Influential Senator Carl Levin (D-Mich.), who chairs the Armed Services Committee, wants CIA piloted drones to add the Haqqani network operating in Afghanistan but based in Pakistan to their target list. U.S. officials, including Afghan commander Gen. David Petraeus, have long said the Haqqani network is their most lethal enemy in Afghanistan. Defense Tech friend and Politico scribe Gordon Lubold writes that yesterday, Levin told reporters:
"We know where they are, we know where their headquarters is, and the same thing with the Quetta Shura. I don't think they should be off-limits to those strikes — they directly threaten the Afghan mission."The insurgent network is commanded by Jalaluddin Haqqani’s son Serajuddin. It operates in eastern and northern Afghanistan and enjoys a sanctuary across the border in the lawless Pakistani tribal regions along the border.
The Haqqanis have extensive links to the Arabian peninsula where they receive most of their financing. Afghan analyst Thomas Ruttig says the Haqqanis were one of the first Afghan mujahedin groups to welcome Arab jihadi volunteers into their ranks. Most of the 500 or so hard core al Qaeda fighters operating in Pakistan’s tribal areas are closely linked to the Haqqani network.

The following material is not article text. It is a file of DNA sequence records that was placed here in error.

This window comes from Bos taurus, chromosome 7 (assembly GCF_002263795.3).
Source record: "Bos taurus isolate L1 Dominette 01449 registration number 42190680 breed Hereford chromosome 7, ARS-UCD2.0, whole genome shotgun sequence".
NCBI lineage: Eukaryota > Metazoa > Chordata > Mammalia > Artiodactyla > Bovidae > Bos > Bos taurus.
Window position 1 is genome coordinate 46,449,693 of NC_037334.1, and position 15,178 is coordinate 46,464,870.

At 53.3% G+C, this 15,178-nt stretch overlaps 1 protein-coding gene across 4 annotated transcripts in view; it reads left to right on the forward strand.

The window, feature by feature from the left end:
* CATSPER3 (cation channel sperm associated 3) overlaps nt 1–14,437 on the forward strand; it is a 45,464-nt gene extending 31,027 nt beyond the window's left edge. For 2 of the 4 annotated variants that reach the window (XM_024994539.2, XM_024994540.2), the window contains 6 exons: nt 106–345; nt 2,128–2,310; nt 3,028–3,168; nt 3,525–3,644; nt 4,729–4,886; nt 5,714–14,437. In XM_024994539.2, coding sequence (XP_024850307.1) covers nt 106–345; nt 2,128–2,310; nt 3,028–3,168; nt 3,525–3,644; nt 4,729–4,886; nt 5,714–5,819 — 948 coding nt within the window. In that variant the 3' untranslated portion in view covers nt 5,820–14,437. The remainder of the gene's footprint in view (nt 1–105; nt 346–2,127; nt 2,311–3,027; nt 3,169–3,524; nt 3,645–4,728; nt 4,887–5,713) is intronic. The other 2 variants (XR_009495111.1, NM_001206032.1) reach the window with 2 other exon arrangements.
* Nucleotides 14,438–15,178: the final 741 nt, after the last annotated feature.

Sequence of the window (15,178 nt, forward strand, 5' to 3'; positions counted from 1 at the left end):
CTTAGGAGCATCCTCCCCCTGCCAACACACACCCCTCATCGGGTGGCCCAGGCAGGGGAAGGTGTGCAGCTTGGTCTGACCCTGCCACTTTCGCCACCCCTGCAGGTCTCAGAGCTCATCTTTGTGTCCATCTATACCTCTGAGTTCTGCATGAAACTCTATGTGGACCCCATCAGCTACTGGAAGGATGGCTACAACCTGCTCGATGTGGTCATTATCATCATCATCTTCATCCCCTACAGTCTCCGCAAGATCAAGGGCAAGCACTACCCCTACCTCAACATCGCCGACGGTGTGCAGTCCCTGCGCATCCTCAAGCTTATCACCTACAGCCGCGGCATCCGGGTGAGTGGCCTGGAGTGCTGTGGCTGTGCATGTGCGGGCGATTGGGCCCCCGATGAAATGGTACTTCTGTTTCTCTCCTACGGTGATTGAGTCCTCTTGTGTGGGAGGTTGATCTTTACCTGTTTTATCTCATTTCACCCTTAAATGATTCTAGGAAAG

Since 2008, the network has been reinforced by large numbers of Pakistani Taliban, Ruttig writes, perhaps as many as 4,000. The Haqqanis have also trained Kashmiri and Punjabi jihadis in their camps.
Many of the more spectacular attacks in Kabul and the recent attack on Bagram air base are the work of the Haqqanis; the insurgents are able to slip back across the border in Pakistan to safety after carrying out attacks. Ruttig, whose chapter on the Haqqanis in Antonio Giustozzi’s Decoding the New Taliban, provides a very good analysis, says there are plenty of “fault-lines” between the Haqqanis and the mainstream Taliban.
Yet, whatever opportunity those differences might offer is overshadowed by the Haqqani’s close ties to Pakistan’s powerful Inter-Services Intelligence (ISI), which view the Haqqanis as a valuable ally in a larger regional contest. Ruttig writes that Serajuddin feels “invulnerable” in Pakistan, and is able to move about relatively freely. The ISI has on occasion used Seajuddin to negotiate peace deals with Pakistani Taliban in the tribal areas.
All of which is to say that the Pakistani powerful are unlikely to approve adding the Haqqanis to the target list.
-- Greg Grant